1. Greece seems to be coming to a standstill. Kerin Hope at FT (HT Marginal Revolution):
... many [Greeks] have simply stopped making payments altogether, virtually freezing economic activity.
Tax revenues for May, for example, fell €1bn short of the budget target, with so many Greek citizens balking at filing returns.
The government, itself, has contributed to the chain of non-payment by freezing payments due to suppliers. That has had a knock-on effect, stifling the small businesses that dominate the economy and building up a mountain of arrears that will take months, if not years, to settle.
“Business-to-business payments have almost been paused,” one Athens businessman says. “They are just rolling over postdated cheques.”
Around 70 per cent of restructured mortgage loans aren’t being serviced because people think foreclosures will only be applied to big villa owners,” one banker said.2. If a Greek goes to the ATM and takes out a load of cash, where does that cash come from? The answer is, basically, that the Greek central bank prints up the cash. Then, the Greek central bank owes the amount to the ECB. The ECB treats this as a loan, with the Greek central bank taking the credit risk. If the Greek government defaults, the Greek central bank is supposed to make the ECB good on all the ECB's lending to Greece. It's pretty clear what that promise is worth.
Some observations on what these stories mean.
1. The argument is not about "lending" to Greece, i.e. covering this year's primary surplus. The argument is whether the IMF, ECB, and rest of Europe will lend Greece money to... pay back the IMF, ECB, and the rest of Europe. This is a roll over negotiation, not a lending negotiation.
The loans were not intended to be paid back now. The loans were intended to go on for decades. But with conditions. The negotiation is about enforcing or modifying the conditions for a roll-over.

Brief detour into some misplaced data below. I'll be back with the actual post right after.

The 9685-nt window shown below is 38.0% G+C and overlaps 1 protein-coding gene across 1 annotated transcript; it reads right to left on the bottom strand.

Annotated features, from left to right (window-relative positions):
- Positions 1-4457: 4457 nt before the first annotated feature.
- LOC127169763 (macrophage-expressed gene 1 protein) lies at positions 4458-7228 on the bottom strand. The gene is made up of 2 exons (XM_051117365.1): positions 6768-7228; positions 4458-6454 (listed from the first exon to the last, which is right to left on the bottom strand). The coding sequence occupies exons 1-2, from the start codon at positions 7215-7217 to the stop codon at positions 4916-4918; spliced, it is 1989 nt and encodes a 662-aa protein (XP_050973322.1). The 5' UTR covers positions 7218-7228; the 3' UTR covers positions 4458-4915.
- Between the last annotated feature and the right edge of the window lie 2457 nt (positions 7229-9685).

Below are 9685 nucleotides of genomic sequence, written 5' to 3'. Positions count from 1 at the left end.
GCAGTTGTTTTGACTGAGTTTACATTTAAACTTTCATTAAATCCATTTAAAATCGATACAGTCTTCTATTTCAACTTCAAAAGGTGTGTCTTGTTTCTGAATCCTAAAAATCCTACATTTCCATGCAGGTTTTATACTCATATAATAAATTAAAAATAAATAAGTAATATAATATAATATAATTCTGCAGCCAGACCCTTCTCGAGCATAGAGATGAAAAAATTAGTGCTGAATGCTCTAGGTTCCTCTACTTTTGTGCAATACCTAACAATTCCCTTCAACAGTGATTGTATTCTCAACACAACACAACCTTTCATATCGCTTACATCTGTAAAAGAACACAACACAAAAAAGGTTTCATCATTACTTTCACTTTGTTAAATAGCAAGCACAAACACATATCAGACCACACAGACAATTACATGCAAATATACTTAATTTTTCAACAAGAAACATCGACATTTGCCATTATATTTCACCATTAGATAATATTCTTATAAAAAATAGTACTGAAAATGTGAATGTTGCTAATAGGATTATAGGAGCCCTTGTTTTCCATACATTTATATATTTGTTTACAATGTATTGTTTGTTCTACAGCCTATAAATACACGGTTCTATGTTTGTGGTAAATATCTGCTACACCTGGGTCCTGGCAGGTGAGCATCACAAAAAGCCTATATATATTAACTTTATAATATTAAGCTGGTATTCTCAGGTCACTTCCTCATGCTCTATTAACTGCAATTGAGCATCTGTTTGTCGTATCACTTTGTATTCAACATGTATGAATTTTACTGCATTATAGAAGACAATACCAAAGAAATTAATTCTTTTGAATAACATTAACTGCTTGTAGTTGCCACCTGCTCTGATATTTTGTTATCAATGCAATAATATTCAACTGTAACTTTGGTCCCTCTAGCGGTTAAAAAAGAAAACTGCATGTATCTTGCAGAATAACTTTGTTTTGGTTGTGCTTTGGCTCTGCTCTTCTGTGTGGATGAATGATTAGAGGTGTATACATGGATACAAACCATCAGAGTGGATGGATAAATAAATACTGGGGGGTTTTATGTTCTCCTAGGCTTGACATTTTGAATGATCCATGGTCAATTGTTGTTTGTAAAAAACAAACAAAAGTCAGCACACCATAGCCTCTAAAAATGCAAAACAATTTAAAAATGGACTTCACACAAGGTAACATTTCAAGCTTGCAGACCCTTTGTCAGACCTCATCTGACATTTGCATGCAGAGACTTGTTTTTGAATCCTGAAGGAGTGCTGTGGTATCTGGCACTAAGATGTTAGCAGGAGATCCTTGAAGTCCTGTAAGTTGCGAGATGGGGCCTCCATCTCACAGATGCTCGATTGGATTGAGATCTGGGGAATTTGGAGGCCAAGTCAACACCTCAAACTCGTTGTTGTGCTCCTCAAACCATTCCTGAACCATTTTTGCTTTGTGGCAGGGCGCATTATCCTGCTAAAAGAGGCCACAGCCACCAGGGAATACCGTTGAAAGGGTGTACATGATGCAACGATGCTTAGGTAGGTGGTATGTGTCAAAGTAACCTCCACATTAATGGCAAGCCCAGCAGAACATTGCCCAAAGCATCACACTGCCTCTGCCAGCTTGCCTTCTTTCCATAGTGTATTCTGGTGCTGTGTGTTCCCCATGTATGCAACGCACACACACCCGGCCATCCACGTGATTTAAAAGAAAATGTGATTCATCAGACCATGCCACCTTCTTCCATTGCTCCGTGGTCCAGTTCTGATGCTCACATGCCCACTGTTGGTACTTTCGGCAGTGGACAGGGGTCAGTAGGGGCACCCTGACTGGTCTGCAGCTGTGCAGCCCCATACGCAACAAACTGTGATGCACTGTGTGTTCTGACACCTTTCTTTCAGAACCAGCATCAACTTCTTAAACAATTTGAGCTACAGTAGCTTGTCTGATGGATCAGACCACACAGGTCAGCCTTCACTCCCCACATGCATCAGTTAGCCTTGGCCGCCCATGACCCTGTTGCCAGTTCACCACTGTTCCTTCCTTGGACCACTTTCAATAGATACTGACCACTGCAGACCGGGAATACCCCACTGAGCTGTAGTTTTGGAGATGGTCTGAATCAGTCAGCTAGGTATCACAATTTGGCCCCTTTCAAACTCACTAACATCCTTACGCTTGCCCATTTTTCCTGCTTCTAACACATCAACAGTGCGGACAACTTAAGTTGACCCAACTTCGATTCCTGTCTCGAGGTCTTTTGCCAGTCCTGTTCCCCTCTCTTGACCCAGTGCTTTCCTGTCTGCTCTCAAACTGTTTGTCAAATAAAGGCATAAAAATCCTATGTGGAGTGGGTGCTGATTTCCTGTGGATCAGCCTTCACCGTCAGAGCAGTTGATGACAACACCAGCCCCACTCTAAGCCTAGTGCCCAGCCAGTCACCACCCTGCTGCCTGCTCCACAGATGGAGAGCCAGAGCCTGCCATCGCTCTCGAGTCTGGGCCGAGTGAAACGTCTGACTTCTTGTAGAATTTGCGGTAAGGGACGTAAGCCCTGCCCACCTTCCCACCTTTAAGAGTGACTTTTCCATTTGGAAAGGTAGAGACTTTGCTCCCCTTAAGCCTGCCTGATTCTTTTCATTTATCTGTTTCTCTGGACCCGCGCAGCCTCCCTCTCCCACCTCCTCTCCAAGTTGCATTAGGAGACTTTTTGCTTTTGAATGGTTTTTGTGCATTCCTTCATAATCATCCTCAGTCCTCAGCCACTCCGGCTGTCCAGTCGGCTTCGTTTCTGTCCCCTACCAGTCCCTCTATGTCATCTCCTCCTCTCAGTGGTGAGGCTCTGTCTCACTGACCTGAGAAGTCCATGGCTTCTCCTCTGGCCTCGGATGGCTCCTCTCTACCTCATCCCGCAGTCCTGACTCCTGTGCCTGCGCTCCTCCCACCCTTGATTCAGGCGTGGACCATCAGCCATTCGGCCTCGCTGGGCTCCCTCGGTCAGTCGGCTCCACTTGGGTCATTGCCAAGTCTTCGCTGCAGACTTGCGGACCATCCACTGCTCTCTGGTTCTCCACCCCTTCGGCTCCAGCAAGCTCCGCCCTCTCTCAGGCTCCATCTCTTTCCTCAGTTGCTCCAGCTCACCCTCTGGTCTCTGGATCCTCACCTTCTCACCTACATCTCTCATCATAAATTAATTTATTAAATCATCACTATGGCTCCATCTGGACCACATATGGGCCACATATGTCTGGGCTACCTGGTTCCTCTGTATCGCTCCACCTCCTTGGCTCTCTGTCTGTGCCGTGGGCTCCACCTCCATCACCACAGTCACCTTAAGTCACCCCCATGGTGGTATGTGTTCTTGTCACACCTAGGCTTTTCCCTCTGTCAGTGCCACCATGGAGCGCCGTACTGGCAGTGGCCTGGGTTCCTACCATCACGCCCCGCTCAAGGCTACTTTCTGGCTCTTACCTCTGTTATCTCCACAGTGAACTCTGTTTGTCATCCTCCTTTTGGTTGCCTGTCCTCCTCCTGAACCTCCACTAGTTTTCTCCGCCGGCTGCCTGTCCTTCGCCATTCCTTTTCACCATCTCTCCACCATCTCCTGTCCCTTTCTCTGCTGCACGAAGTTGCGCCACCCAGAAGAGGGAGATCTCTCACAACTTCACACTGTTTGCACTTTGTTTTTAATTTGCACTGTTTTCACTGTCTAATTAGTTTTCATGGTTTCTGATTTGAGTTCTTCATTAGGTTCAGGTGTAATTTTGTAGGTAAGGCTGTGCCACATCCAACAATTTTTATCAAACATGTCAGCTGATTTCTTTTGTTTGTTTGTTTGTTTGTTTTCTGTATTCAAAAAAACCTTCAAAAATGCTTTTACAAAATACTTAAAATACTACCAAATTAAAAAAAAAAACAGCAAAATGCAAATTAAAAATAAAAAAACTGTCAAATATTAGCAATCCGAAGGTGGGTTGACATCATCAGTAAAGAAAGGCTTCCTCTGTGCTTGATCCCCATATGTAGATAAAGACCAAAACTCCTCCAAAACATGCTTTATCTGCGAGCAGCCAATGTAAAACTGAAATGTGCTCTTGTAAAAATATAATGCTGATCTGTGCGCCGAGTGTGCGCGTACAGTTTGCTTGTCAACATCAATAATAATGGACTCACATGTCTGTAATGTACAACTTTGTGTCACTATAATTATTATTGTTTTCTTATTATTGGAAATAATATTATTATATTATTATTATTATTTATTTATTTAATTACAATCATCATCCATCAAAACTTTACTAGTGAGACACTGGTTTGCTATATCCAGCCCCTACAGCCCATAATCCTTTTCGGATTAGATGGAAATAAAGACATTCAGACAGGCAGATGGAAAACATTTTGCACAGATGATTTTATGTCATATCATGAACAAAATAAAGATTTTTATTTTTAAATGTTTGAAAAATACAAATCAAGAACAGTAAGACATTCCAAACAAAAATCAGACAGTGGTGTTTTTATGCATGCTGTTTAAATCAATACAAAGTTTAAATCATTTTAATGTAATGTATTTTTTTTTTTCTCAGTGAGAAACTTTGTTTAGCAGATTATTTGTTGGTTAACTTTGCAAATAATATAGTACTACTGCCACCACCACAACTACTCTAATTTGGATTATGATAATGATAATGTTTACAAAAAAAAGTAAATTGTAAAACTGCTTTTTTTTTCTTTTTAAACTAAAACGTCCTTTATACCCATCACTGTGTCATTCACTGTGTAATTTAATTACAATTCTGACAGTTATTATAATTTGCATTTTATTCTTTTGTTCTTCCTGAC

Rolling over short term debt with periodic reviews is a nice incentive mechanism. Foreign policy should try it.
2. The latest proposed agreement includes sharp increases in tax rates. Now? Are you kidding?
What Greece needs is to get going again. That is, to persuade anyone that this is a good country to start a business, invest, hire people, and so forth. In particular, if Greece is to pay back debts, it has to become an export-oriented growth economy, and run trade surpluses Higher VAT, higher corporate taxes, and higher taxes on successful entrepreneurs are hardly the way to go about attracting investment.
I think of taxes in terms of incentives. Keynesians look at aggregate demand. Either way, raising tax rates, now, in an economy where nobody is paying much of anything because they see the big explosion ahead seems destined, pragmatically, to raise no revenue. And, incidentally and humanely, to further crater the economy.
Despite cuts, the Greek government is still spending north of 50% of GDP. If you want to get primary surpluses, that seems the place to cut.
But with an economy at a standstill, major structural reform (like, go back and put back in the structural reforms that Syriza scuttled on arrival) seems like a more promising short-term set of conditions. And we'll see you on the next big roll-over.
3. Rolling over post-dated checks is a fascinating story to a monetary economist. Money is created when needed, apparently.